Roaming the desert for parts can be tedious and takes a long time, but Terry encounters some interesting people and things in his travels: a man who thinks you are the Chosen One, a junker who makes things out of debris from other ships, and some people who trade for podnuts. You also come across the odd podnut harvester robot that prevents you from plucking podnuts. Terry is quite the nerd, however, and has his ways to disable them. Unfortunately, neither the protagonist nor the other characters are very talkative, so you don't learn much about what is going on with this strange planet. The only true puzzle occurs near the end, which is quite hard and only solvable by trial and error. After that the game concludes rather quickly, and not only leaves a lot of unanswered questions but adds some new ones in the finale. Even with its slow pace and deliberate progress, I enjoyed Hidden Plains, though a bit more focus on story and conversation would make the experience a lot more interesting.
Hidden Plains can be downloaded from the developer's website.
Adventure: Welcome to the Genre
Thalia James is an experienced agent in the Computer Game Maintenance Squad (GCMS). Members of the CGMS roam all the current commercial adventure games, unseen by players, to make sure they run smoothly and that characters behave like they are supposed to. Thalia has just gotten a new assignment: some rogue characters have been committing a series of terrible crimes like arson, theft and even murder. It's up to Thalia to find out what is going on and help round up the culprits so they can be tried. Her boss provides a list of the worst offenders, together with some locations where they were seen last, and she is on her way.
Adventure: Welcome to the Genre is the third installment of Akril15’s series but the first since 2011. Because the protagonist visits locations from many games (including unfinished and unreleased ones), the graphics and sounds are as diverse as the adventure genre itself, from very elaborate high resolution pixel backgrounds and music to extremely basic monochrome ASCII art with no sounds at all. Despite the sometimes extreme changes in presentation, Thalia herself is always recognizable by her attire (or at least by being the only person on the screen). All speech is displayed in subtitles, and the few sound effects depend on Thalia's present surroundings.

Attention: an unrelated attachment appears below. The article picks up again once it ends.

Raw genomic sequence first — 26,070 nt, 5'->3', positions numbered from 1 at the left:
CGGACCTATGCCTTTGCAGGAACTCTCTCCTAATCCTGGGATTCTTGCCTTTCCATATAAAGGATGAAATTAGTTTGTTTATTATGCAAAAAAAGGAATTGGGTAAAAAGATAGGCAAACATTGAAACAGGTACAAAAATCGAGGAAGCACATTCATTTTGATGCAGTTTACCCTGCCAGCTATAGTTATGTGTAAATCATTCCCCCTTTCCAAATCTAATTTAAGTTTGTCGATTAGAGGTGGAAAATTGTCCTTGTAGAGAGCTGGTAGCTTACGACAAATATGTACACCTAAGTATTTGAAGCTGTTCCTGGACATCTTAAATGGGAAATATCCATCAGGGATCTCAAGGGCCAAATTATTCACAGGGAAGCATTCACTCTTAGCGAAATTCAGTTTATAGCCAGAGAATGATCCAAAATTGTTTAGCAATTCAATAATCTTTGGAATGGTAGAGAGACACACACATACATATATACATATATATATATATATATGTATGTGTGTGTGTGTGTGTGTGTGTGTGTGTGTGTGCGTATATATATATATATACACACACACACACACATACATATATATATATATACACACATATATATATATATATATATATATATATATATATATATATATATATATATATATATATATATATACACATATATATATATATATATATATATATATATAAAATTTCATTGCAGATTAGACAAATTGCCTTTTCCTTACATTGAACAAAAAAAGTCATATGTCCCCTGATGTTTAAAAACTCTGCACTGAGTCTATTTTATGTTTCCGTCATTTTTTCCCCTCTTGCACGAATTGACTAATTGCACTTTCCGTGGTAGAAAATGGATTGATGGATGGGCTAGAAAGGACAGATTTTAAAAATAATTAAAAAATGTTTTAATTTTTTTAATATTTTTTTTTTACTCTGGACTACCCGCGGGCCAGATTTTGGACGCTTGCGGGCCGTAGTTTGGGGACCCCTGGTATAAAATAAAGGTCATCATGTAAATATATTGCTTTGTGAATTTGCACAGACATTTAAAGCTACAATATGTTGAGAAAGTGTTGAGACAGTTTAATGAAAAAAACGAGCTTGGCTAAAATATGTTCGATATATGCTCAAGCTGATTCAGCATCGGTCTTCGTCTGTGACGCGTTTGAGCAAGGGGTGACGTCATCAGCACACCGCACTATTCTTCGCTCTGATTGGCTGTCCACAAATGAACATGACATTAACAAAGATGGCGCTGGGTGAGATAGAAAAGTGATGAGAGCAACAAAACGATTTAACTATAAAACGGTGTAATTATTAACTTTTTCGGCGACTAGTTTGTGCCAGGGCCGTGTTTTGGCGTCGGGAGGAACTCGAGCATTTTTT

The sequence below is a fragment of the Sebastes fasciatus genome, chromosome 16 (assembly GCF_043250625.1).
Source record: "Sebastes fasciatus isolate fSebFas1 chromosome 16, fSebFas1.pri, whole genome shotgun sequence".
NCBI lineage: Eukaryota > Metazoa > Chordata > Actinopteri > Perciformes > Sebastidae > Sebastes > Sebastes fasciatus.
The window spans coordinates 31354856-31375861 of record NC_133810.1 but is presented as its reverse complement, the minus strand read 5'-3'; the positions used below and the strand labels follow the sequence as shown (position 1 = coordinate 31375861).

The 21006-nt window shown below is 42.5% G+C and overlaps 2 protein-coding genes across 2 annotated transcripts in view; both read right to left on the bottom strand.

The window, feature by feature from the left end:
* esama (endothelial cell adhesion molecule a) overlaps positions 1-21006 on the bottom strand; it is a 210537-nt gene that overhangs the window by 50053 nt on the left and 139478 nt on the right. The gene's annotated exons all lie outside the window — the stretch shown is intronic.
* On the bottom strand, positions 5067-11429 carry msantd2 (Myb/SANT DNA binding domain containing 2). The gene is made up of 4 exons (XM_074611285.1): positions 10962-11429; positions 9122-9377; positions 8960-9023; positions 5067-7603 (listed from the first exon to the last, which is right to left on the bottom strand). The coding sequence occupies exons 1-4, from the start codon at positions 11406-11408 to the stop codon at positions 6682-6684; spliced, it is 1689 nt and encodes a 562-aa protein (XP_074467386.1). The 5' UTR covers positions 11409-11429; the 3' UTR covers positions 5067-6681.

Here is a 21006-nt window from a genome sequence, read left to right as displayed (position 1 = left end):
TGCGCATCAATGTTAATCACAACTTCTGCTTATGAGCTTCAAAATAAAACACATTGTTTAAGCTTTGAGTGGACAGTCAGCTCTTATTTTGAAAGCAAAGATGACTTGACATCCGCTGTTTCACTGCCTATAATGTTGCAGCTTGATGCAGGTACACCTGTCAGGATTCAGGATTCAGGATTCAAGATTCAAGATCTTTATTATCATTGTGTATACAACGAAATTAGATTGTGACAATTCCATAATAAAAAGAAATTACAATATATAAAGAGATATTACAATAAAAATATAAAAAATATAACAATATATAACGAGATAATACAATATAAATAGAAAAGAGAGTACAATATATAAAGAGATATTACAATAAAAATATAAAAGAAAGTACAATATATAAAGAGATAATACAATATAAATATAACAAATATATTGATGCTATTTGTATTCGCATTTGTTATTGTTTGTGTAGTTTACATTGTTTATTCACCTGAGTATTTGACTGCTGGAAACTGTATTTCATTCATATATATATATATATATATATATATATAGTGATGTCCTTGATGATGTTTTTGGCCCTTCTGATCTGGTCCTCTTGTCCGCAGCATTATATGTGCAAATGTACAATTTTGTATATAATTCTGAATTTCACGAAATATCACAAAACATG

Right-clicking the mouse cycles between the options Look, Talk, Interact and Walk, while left-clicking executes the desired action. Exits are indicated by arrows when the Walk verb is chosen. Moving the cursor to the top of the screen makes a menu appear with icons for the same verbs and, later in the game, some extra functionality acquired during your quest. Appropriately for a game called Welcome to the Genre, there are three difficulty levels to choose from, depending on the player’s experience with adventures, though you can change your selected level at any time. At the lowest setting, background information about a lot of the wording, characters and locations that come up is provided, while at the highest level you’re expected to know almost everything about the genre.
Finding the culprits proves to be quite difficult. The people Thalia seeks move around while you play, so it's wise to keep interrogating people everywhere you go, in case someone has been spotted while you were away. Furthermore, Thalia has a mind-swapping thing going on: sometimes she faints and when she comes to her mind is in another body, yielding a new puzzle to solve. Later on she learns how to switch minds with certain other characters at will. The way this gimmick is implemented is a bit disappointing though, as the random mind swaps have no impact on the story and even the intentional swapping isn't used to its full potential. The puzzles are a mix of fetch quests, inventory and conversation puzzles and are not too hard. The real value here is in the great variety of places and characters you encounter, some of them inspired by familiar games like King's Quest VI and Indiana Jones and the Fate of Atlantis. However, Thalia only uses locations that are inaccessible to the people who might actually be playing those games so that she doesn't affect the story with her presence. This means these scenes can only be recognized by the style in which they are drawn. The many interesting and insightful discussions about the history of a given adventure game series, the techniques used to appeal to their players, and the different varieties within the genre add an extra touch to a game I highly recommend playing.